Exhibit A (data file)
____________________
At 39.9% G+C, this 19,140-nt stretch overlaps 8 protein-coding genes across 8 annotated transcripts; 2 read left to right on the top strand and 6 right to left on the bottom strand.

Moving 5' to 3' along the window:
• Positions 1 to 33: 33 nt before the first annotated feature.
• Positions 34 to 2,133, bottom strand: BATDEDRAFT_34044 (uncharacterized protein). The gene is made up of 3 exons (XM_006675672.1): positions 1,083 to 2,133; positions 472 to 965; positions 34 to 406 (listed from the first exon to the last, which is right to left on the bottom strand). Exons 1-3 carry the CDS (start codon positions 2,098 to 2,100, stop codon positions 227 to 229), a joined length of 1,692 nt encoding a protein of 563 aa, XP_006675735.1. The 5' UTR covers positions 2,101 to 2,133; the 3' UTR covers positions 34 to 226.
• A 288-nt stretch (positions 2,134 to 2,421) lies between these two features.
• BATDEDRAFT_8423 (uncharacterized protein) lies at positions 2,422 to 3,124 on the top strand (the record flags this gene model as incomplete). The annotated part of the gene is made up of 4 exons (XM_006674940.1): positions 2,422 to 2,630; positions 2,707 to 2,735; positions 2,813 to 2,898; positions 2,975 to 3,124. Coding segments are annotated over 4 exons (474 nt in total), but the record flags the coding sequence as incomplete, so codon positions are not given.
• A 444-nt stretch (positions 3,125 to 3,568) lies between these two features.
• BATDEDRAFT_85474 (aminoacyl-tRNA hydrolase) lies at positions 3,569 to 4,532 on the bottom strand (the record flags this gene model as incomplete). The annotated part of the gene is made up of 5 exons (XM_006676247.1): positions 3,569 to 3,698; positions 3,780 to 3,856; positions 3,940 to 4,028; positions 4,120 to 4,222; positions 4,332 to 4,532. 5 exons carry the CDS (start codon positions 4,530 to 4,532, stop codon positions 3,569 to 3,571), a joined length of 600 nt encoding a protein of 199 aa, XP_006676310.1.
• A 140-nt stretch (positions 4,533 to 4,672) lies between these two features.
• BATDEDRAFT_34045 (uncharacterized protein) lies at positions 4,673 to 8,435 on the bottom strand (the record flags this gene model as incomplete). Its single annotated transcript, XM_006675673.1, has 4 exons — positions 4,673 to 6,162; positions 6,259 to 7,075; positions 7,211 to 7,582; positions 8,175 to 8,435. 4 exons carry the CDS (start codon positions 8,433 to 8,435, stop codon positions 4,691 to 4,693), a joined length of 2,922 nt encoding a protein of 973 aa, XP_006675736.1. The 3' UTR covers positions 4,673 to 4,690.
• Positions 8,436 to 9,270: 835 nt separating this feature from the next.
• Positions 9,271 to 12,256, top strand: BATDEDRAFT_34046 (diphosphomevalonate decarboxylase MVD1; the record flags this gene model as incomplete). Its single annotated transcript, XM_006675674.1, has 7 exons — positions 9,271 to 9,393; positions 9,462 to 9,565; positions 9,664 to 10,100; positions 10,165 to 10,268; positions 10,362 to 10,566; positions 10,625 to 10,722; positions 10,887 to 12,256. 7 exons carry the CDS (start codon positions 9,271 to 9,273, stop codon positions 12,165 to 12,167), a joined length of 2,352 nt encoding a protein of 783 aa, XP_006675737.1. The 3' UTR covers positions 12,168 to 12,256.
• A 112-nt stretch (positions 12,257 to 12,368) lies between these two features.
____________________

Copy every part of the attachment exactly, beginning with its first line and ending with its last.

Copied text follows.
At 39.9% G+C, this 19,140-nt stretch overlaps 8 protein-coding genes across 8 annotated transcripts; 2 read left to right on the top strand and 6 right to left on the bottom strand.

Moving 5' to 3' along the window:
• Positions 1 to 33: 33 nt before the first annotated feature.
• Positions 34 to 2,133, bottom strand: BATDEDRAFT_34044 (uncharacterized protein). The gene is made up of 3 exons (XM_006675672.1): positions 1,083 to 2,133; positions 472 to 965; positions 34 to 406 (listed from the first exon to the last, which is right to left on the bottom strand). Exons 1-3 carry the CDS (start codon positions 2,098 to 2,100, stop codon positions 227 to 229), a joined length of 1,692 nt encoding a protein of 563 aa, XP_006675735.1. The 5' UTR covers positions 2,101 to 2,133; the 3' UTR covers positions 34 to 226.
• A 288-nt stretch (positions 2,134 to 2,421) lies between these two features.
• BATDEDRAFT_8423 (uncharacterized protein) lies at positions 2,422 to 3,124 on the top strand (the record flags this gene model as incomplete). The annotated part of the gene is made up of 4 exons (XM_006674940.1): positions 2,422 to 2,630; positions 2,707 to 2,735; positions 2,813 to 2,898; positions 2,975 to 3,124. Coding segments are annotated over 4 exons (474 nt in total), but the record flags the coding sequence as incomplete, so codon positions are not given.
• A 444-nt stretch (positions 3,125 to 3,568) lies between these two features.
• BATDEDRAFT_85474 (aminoacyl-tRNA hydrolase) lies at positions 3,569 to 4,532 on the bottom strand (the record flags this gene model as incomplete). The annotated part of the gene is made up of 5 exons (XM_006676247.1): positions 3,569 to 3,698; positions 3,780 to 3,856; positions 3,940 to 4,028; positions 4,120 to 4,222; positions 4,332 to 4,532. 5 exons carry the CDS (start codon positions 4,530 to 4,532, stop codon positions 3,569 to 3,571), a joined length of 600 nt encoding a protein of 199 aa, XP_006676310.1.
• A 140-nt stretch (positions 4,533 to 4,672) lies between these two features.
• BATDEDRAFT_34045 (uncharacterized protein) lies at positions 4,673 to 8,435 on the bottom strand (the record flags this gene model as incomplete). Its single annotated transcript, XM_006675673.1, has 4 exons — positions 4,673 to 6,162; positions 6,259 to 7,075; positions 7,211 to 7,582; positions 8,175 to 8,435. 4 exons carry the CDS (start codon positions 8,433 to 8,435, stop codon positions 4,691 to 4,693), a joined length of 2,922 nt encoding a protein of 973 aa, XP_006675736.1. The 3' UTR covers positions 4,673 to 4,690.
• Positions 8,436 to 9,270: 835 nt separating this feature from the next.
• Positions 9,271 to 12,256, top strand: BATDEDRAFT_34046 (diphosphomevalonate decarboxylase MVD1; the record flags this gene model as incomplete). Its single annotated transcript, XM_006675674.1, has 7 exons — positions 9,271 to 9,393; positions 9,462 to 9,565; positions 9,664 to 10,100; positions 10,165 to 10,268; positions 10,362 to 10,566; positions 10,625 to 10,722; positions 10,887 to 12,256. 7 exons carry the CDS (start codon positions 9,271 to 9,273, stop codon positions 12,165 to 12,167), a joined length of 2,352 nt encoding a protein of 783 aa, XP_006675737.1. The 3' UTR covers positions 12,168 to 12,256.
• A 112-nt stretch (positions 12,257 to 12,368) lies between these two features.